With the law on his trail, he started robbing banks, first in Caney, Kansas, then in Bentonville, Arkansas. Headed to California, Henry was captured in Colorado Springs and returned to Fort Smith to stand trail for killing the marshal. It was during this stay in jail in Fort Smith, awaiting trial, that one of the most amazing deeds was accomplished. A fellow prisoner, Cherokee Bill attempted a prison break with a gun smuggled him by a trustee. There was a gun battle in which one of the guards was killed. Henry was a friend of Bill's and offered to disarm him if guards would in turn promise not to kill Cherokee Bill. The promise was made, and Henry entered the cell where Bill was at and retrieved the weapon. Because of this, he was released.
    A few years later, Starr, again in prison, wrote his autobiography. Again released from prison, in 1915 he and his gang went to Stroud and robbed both banks there at the same time, successfully. But Starr was wounded in a gun battle that ensued and was arrested. Again, he won parole. Starr moved to Tulsa, produced a movie about the Stroud bank robbery, and was offered a job in Hollywood. He seemed to have given up the life of crime, but he hadn't.
    In February 1922, Starr drove into Harrison, Arkansas, to attempt to rob the bank there. He was shot, captured and died a few days later. It is believed that it was the first time a fast car was used in a robbery and the first time a machine gun was used in a robbery. Before he died, he boasted that no one had robbed more banks than him.

  • Friday, August 23, 2013

    Sam and Belle Starr

    Samuel Starr, Son of Thomas Starr (Goodman or Badman? Post) 
    Born in 1859 in Cherokee Nation West  and Died at Age 27 in 1886  -  My 3rd Cousin 3x Removed  -  Married the Bandit Queen, Belle Starr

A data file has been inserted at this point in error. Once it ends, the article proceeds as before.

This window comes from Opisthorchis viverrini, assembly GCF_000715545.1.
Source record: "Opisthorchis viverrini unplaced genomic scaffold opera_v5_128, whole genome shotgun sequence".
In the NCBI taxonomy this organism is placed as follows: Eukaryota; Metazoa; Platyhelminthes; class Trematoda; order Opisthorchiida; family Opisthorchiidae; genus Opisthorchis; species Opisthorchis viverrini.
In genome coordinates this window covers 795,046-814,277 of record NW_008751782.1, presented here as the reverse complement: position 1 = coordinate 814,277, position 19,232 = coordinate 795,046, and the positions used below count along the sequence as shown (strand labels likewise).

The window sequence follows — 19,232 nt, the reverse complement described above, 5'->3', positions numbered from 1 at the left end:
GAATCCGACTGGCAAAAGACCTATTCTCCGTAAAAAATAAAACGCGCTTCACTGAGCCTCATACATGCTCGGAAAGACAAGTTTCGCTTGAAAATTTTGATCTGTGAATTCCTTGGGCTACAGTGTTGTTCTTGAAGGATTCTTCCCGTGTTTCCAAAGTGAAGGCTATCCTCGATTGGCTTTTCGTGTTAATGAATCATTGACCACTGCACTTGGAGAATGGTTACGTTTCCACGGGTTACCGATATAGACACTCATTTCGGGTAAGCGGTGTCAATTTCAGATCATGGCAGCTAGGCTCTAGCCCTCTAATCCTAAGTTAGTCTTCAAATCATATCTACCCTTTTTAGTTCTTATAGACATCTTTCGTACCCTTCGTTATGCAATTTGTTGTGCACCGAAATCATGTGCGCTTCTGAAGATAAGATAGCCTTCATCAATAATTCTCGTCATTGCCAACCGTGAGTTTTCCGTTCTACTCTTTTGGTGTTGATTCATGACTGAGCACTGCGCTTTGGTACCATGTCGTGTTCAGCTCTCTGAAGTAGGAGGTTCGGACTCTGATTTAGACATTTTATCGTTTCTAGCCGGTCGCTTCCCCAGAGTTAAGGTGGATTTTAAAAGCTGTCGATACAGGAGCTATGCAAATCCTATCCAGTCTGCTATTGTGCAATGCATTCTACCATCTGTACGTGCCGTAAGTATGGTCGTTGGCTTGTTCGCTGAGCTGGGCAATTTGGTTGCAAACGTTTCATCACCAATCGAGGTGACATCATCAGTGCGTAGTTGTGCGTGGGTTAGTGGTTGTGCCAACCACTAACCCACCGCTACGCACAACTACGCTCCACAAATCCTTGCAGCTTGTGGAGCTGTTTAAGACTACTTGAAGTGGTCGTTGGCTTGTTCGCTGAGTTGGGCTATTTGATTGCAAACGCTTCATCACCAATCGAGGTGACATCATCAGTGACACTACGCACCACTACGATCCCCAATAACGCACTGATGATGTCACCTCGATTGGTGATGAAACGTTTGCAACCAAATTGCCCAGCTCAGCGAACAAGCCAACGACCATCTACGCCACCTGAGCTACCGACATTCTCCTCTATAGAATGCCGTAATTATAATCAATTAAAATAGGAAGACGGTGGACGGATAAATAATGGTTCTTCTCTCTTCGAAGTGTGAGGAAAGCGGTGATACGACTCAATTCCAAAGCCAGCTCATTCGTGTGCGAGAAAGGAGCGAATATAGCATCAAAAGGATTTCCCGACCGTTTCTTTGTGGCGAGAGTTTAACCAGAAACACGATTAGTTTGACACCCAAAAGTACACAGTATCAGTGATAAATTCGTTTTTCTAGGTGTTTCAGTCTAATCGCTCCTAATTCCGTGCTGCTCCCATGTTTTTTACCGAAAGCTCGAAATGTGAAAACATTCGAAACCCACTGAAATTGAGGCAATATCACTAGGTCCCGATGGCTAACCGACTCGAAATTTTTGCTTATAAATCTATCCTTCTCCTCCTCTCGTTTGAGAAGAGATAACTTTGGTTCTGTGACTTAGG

Haskell County Historical Society
    Franklin Pierce West and Sam Starr

    "The Trail of Tears was a Cherokee holocaust. Less than half the people arrived in Indian Territory alive.
    "Indian Territory was home to other Native American tribes, including Apache, Choctaw and Comanche. These tribes had to share their land and resources with the Cherokee. The white encroachment on Indian lands was spreading further and further West.
    "The West family settled in Canadian District of Indian Territory near the Canadian River. Whitefield, Stigler, Porum and Briartown are several of the towns that were established in this area. John and Ruth West were given an allotment of approximately 40 acres to homestead in Briartown. They built a three bedroom home at the top of a hill facing southwest. This house is still standing. Here, they raised their children, William, George, Martha, John Calhoun, James, Kiamitia, Ruth and Franklin. They owned horses and cows and had a garden in which they grew potatoes, tomato's, beans, carrots, strawberries, and grapevines. Pecan trees grew wild on the land, and many of them are still producing today.